• Use a tissue to cover your coughs and sneezes.
  • Wash your hands often with soap and water for at least 20 seconds.
  • Avoid close contact with others, this includes kissing and shaking hands.
  • Clean frequently touched surfaces such as phones and doorknobs.

People with cold-like symptoms should not interact with children at high risk for RSV. However, if this is unavoidable you should take extra care and follow the above steps when interacting with this group of children.

Parents with children who are at high risk can reduce the likeliness of infection by doing the following:

  • Avoid close contact with sick people.
  • Wash the child's hands often with soap and water and for at least 20 seconds.
  • Avoid touching their face without washing your hands.
  • Limit the time they spend in potentially contagious settings during periods of increased RSV activity.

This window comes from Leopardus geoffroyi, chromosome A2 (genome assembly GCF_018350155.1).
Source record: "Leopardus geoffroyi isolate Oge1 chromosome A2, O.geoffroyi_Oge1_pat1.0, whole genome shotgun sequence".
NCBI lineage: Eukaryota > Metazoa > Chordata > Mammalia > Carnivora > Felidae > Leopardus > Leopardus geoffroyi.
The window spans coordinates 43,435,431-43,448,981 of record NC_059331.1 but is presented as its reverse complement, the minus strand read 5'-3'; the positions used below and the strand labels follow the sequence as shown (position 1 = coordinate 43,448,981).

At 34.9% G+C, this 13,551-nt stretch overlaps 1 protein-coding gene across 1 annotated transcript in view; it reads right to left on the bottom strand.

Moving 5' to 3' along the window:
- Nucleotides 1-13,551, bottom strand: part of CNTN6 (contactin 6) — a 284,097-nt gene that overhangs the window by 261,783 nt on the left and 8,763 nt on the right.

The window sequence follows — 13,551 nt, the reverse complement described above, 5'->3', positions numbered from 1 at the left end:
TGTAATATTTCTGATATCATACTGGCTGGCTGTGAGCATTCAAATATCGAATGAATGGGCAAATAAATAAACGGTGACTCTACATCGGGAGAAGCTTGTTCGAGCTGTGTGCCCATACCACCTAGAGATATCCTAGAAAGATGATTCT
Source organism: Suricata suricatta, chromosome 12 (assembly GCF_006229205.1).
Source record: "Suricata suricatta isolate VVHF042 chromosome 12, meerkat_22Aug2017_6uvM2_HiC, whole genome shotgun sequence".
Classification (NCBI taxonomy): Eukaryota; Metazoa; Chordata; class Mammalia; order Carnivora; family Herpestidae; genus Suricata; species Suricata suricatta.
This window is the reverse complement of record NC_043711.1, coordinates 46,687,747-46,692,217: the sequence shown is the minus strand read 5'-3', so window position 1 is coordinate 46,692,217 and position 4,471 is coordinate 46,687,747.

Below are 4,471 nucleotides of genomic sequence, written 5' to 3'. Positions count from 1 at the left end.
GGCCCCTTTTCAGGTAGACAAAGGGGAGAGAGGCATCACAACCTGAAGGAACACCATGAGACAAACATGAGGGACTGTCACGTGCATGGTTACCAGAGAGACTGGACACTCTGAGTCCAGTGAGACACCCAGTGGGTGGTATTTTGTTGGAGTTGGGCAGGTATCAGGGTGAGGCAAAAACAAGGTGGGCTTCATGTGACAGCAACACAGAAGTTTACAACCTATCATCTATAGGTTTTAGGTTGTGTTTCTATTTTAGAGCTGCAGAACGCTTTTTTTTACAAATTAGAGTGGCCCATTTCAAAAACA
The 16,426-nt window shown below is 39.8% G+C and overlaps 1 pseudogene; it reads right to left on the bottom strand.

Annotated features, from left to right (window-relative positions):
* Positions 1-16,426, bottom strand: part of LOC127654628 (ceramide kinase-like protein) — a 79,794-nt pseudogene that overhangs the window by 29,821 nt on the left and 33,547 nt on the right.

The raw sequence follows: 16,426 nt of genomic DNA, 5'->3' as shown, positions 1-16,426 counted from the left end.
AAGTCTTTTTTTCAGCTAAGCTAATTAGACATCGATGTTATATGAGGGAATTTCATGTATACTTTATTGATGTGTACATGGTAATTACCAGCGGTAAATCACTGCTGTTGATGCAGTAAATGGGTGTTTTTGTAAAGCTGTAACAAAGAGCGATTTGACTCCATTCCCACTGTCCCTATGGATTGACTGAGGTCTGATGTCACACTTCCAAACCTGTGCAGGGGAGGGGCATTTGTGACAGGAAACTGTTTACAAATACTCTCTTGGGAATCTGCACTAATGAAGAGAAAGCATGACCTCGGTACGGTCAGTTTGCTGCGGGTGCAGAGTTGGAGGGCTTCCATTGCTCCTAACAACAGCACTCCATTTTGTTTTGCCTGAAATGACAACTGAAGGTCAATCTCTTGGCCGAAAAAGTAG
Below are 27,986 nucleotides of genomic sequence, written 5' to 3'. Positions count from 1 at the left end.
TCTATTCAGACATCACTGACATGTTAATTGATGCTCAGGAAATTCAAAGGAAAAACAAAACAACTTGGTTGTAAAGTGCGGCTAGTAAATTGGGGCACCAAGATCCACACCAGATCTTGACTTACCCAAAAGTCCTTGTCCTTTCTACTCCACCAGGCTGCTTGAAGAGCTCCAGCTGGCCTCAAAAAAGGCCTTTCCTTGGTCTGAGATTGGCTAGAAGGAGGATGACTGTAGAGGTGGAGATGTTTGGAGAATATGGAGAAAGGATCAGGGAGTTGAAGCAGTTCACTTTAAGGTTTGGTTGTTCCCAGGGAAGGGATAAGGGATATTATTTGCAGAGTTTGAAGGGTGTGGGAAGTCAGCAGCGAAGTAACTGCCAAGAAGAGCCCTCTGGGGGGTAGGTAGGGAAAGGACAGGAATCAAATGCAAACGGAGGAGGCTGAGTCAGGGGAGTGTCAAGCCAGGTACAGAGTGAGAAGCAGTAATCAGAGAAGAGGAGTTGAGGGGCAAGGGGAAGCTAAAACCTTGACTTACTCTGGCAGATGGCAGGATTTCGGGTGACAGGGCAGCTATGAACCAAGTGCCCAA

What are preventative measures you can take to avoid RSV? The CDC recommends washing hands and avoiding close contact with others.


There currently is no specific treatment for RSV, but the CDC provides steps you can take to relieve symptoms.

  • Use over-the-counter pain relievers and fever reducers to manage fever and pain.
  • Drink fluids to prevent dehydration.
  • If your child is experiencing symptoms, consult your healthcare provider before giving your child otc cold medicine.

It may be tiring keeping up with different guidelines for various respiratory viruses but, taking these precautions can help protect your loved ones this holiday season and allow for a safe and enjoyable gatherings.

Copyright NBC New York
Contact Us